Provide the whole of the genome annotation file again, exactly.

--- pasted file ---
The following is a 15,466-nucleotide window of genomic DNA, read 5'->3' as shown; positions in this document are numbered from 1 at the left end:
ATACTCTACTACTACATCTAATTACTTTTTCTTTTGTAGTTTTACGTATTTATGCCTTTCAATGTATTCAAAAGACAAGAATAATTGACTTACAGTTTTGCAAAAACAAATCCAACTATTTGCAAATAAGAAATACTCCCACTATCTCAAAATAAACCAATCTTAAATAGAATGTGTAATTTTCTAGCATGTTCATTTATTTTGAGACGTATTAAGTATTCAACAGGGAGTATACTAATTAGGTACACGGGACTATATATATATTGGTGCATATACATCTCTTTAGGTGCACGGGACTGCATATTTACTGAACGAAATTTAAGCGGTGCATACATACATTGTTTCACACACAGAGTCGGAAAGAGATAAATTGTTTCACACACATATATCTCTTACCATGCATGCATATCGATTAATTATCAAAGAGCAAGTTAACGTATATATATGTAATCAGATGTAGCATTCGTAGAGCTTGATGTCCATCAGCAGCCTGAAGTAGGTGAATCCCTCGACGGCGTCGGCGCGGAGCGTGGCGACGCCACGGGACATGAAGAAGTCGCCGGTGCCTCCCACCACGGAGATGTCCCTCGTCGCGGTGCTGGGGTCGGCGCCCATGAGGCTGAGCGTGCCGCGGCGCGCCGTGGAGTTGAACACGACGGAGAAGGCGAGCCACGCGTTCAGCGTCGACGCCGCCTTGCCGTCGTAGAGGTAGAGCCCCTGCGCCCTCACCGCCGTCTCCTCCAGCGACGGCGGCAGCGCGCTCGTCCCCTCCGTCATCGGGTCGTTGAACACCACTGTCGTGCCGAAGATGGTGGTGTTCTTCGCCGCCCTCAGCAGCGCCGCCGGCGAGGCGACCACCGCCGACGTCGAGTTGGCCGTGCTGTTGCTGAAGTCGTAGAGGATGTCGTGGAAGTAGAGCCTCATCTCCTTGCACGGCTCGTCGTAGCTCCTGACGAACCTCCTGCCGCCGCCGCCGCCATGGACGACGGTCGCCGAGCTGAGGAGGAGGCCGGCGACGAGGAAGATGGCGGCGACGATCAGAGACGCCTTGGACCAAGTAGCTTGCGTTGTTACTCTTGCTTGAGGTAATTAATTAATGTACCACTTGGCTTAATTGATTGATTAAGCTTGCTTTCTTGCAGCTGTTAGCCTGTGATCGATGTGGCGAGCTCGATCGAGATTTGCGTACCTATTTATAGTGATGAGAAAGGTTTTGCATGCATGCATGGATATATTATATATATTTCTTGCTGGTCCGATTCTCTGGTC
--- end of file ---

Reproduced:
The following is a 15,466-nucleotide window of genomic DNA, read 5'->3' as shown; positions in this document are numbered from 1 at the left end:
ATACTCTACTACTACATCTAATTACTTTTTCTTTTGTAGTTTTACGTATTTATGCCTTTCAATGTATTCAAAAGACAAGAATAATTGACTTACAGTTTTGCAAAAACAAATCCAACTATTTGCAAATAAGAAATACTCCCACTATCTCAAAATAAACCAATCTTAAATAGAATGTGTAATTTTCTAGCATGTTCATTTATTTTGAGACGTATTAAGTATTCAACAGGGAGTATACTAATTAGGTACACGGGACTATATATATATTGGTGCATATACATCTCTTTAGGTGCACGGGACTGCATATTTACTGAACGAAATTTAAGCGGTGCATACATACATTGTTTCACACACAGAGTCGGAAAGAGATAAATTGTTTCACACACATATATCTCTTACCATGCATGCATATCGATTAATTATCAAAGAGCAAGTTAACGTATATATATGTAATCAGATGTAGCATTCGTAGAGCTTGATGTCCATCAGCAGCCTGAAGTAGGTGAATCCCTCGACGGCGTCGGCGCGGAGCGTGGCGACGCCACGGGACATGAAGAAGTCGCCGGTGCCTCCCACCACGGAGATGTCCCTCGTCGCGGTGCTGGGGTCGGCGCCCATGAGGCTGAGCGTGCCGCGGCGCGCCGTGGAGTTGAACACGACGGAGAAGGCGAGCCACGCGTTCAGCGTCGACGCCGCCTTGCCGTCGTAGAGGTAGAGCCCCTGCGCCCTCACCGCCGTCTCCTCCAGCGACGGCGGCAGCGCGCTCGTCCCCTCCGTCATCGGGTCGTTGAACACCACTGTCGTGCCGAAGATGGTGGTGTTCTTCGCCGCCCTCAGCAGCGCCGCCGGCGAGGCGACCACCGCCGACGTCGAGTTGGCCGTGCTGTTGCTGAAGTCGTAGAGGATGTCGTGGAAGTAGAGCCTCATCTCCTTGCACGGCTCGTCGTAGCTCCTGACGAACCTCCTGCCGCCGCCGCCGCCATGGACGACGGTCGCCGAGCTGAGGAGGAGGCCGGCGACGAGGAAGATGGCGGCGACGATCAGAGACGCCTTGGACCAAGTAGCTTGCGTTGTTACTCTTGCTTGAGGTAATTAATTAATGTACCACTTGGCTTAATTGATTGATTAAGCTTGCTTTCTTGCAGCTGTTAGCCTGTGATCGATGTGGCGAGCTCGATCGAGATTTGCGTACCTATTTATAGTGATGAGAAAGGTTTTGCATGCATGCATGGATATATTATATATATTTCTTGCTGGTCCGATTCTCTGGTC